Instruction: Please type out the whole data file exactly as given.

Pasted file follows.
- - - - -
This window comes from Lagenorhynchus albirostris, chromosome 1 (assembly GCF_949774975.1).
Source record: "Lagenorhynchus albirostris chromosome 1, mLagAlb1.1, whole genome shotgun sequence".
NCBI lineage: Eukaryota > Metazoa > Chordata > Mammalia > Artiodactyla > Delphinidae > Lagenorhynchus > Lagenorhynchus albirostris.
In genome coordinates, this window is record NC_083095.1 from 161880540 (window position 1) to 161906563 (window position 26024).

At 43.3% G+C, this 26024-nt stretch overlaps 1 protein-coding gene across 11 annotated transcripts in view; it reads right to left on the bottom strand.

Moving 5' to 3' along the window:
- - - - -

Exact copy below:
This window comes from Lagenorhynchus albirostris, chromosome 1 (assembly GCF_949774975.1).
Source record: "Lagenorhynchus albirostris chromosome 1, mLagAlb1.1, whole genome shotgun sequence".
NCBI lineage: Eukaryota > Metazoa > Chordata > Mammalia > Artiodactyla > Delphinidae > Lagenorhynchus > Lagenorhynchus albirostris.
In genome coordinates, this window is record NC_083095.1 from 161880540 (window position 1) to 161906563 (window position 26024).

At 43.3% G+C, this 26024-nt stretch overlaps 1 protein-coding gene across 11 annotated transcripts in view; it reads right to left on the bottom strand.

Moving 5' to 3' along the window: